The very fact that this law was even passed at the state level is astounding. Immigration is the responsibility of the federal government, not the state. According to New York Times article which surveyed legal scholars who know much more than I, many of them think the law is actually unconstitutional. So congrats Arizona legislature, you have just broken federal law (kind of like illegal immigrants do).

As with any political issue I am open to hearing the opposing arguments, but I refuse to believe that the outcome of this law will be anything but the persecution of Hispanics and other minority groups based directly on race, language, and culture.

I also have no doubt that this law will achieve its goal of reducing Arizona’s illegal immigration population. But doing so at the cost of civil liberties is just plain wrong. This law is a regressive step in terms of civil rights and an outrageous affront on equality in this country.

I support all my fellow opponents of this law (including St. Paul mayor Chris Coleman) and call on each and every one of you to do something to speak out against this terrible injustice.

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Comments»

1. iowa.hawkeyes#1 - April 28, 2010

I completely agree. The Arizona law is nothing but a legal racism and profiling. Although immigration reform is one of the pressing matters facing the country, I believe the problem can be fixed in a less extreme and more sensible manner. “More sensible”, in this manner, meaning friendlier to both citizens of the United States and Mexico.

2. sopaw - April 28, 2010

That law is against so many rights that we have as American’s. Personally as a Mexican-American I am offended. Tengo orgullo en lo que soy!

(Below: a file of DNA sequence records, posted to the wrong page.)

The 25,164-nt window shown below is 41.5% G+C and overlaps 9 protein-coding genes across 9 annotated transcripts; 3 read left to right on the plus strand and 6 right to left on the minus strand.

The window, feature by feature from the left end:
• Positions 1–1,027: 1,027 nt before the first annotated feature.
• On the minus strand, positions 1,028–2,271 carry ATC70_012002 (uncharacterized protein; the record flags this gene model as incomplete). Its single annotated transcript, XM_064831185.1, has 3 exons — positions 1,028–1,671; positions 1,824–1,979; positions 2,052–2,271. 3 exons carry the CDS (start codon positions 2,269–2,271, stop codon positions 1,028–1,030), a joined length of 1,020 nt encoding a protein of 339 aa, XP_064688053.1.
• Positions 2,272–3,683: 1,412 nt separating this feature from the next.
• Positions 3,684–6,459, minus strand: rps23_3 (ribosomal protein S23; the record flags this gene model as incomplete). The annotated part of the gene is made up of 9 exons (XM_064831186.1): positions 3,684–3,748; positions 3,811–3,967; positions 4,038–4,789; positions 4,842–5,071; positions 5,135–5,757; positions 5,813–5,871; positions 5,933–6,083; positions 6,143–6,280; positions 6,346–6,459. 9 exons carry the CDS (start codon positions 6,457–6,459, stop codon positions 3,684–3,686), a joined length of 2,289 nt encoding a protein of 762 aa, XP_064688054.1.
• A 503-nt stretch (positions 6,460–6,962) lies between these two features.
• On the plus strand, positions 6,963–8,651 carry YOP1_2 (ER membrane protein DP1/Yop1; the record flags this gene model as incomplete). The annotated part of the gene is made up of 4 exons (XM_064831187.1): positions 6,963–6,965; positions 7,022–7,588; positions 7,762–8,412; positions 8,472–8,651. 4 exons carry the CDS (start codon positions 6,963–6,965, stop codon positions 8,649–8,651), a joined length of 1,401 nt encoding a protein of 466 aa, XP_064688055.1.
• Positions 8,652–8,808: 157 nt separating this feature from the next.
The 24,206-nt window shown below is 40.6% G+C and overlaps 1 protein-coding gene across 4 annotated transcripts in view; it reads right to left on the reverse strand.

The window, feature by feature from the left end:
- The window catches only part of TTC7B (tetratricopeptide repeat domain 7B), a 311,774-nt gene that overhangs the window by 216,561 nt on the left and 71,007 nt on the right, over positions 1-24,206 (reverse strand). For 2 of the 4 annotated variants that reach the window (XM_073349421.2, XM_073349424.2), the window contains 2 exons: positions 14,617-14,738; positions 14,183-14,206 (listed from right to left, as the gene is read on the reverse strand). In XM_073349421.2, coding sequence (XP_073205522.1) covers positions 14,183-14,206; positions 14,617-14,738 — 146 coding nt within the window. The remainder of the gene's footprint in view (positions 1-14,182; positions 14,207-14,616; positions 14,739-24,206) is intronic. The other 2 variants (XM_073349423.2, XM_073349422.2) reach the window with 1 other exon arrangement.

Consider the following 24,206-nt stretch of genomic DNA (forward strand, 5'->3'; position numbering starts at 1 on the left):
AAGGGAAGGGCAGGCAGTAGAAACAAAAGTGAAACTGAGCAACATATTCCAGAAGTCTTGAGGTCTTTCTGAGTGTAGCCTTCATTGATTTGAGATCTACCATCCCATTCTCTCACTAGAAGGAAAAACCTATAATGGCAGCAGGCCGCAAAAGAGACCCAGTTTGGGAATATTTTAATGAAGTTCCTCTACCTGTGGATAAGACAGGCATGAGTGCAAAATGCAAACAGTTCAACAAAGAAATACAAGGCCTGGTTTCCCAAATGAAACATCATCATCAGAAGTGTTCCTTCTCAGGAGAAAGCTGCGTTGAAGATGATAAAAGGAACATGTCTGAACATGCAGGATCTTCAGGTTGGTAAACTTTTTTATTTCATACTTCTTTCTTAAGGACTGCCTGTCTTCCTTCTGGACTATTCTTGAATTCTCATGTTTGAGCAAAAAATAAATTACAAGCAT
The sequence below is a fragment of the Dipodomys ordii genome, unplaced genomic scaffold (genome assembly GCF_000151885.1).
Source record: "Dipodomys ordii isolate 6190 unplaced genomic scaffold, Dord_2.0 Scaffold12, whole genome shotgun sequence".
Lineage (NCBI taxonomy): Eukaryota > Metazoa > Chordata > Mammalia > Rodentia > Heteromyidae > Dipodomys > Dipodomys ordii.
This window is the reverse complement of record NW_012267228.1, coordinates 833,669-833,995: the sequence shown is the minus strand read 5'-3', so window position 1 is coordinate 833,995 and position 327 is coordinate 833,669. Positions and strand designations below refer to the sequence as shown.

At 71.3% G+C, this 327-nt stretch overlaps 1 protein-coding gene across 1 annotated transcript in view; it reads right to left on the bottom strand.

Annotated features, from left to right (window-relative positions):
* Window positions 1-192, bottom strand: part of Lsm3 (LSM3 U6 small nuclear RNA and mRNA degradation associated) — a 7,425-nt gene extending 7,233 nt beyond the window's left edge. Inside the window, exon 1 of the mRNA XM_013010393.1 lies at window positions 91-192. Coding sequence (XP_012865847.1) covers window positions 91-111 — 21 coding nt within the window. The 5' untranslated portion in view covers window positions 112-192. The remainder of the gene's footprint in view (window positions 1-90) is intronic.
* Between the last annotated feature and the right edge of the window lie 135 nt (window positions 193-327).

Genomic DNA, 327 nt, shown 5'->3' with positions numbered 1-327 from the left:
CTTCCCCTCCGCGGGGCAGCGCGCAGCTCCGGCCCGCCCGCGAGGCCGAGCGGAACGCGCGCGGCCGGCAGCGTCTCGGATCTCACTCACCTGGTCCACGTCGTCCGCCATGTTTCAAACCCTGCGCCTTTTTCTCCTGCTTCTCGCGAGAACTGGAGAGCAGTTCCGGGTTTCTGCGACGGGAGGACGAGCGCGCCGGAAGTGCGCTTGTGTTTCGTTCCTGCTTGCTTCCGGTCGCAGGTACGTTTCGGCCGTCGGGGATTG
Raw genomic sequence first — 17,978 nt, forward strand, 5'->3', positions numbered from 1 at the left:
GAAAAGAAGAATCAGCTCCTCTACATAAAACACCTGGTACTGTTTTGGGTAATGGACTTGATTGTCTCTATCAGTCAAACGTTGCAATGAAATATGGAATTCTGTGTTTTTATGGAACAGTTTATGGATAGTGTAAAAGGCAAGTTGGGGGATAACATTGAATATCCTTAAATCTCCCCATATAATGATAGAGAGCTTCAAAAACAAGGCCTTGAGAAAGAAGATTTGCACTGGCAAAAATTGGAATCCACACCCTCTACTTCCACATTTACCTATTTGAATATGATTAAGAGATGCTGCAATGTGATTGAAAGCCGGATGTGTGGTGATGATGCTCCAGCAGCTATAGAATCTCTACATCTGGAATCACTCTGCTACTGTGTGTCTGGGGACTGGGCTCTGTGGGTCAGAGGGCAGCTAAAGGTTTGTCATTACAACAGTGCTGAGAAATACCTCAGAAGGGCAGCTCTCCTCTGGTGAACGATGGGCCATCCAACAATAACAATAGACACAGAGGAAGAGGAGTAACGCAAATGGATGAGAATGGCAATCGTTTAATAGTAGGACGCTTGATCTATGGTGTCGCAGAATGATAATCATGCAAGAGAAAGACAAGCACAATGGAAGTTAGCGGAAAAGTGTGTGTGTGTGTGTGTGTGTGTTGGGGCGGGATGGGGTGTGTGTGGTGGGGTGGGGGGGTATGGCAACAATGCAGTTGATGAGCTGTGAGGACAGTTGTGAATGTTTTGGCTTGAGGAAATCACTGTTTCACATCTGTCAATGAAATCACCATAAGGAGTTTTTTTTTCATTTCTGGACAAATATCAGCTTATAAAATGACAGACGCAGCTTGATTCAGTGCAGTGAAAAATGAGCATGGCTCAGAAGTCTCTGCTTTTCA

3. Alex - April 28, 2010

It really is an ugly day in history. I tried to explain this to a guy I know today. He literally could not see it in any other perspective them his as a white person.

4. Kelli Shaffner - April 28, 2010

I definitely agree with you John, and so does most of the country (or so I’d like to believe). What’s interesting is that some people (including myself, and Stephen Colbert) are saying that this is similar to the Jim Crow south of the ’60s. The only difference is, and this is obviously an important one, in the ’60s African Americans could openly protest such laws, although they had a likely chance of being arrested. But with this Arizona law, if there are a bunch of Latinos peacefully protesting, they can be civilly disobediant and refuse to show their documents or IDs, but they’ll face not only jail time but possible deportation as well.

5. Merfbe - May 3, 2010

I concur! I don’t understand how people are unable, or unwilling, to see how unjust and ignorant this is.

6. SunDevil - May 13, 2010

This will go down as one of the darkest moments in american history. i am so ashamed to be from arizona. people are using fear to spread their racist political agenda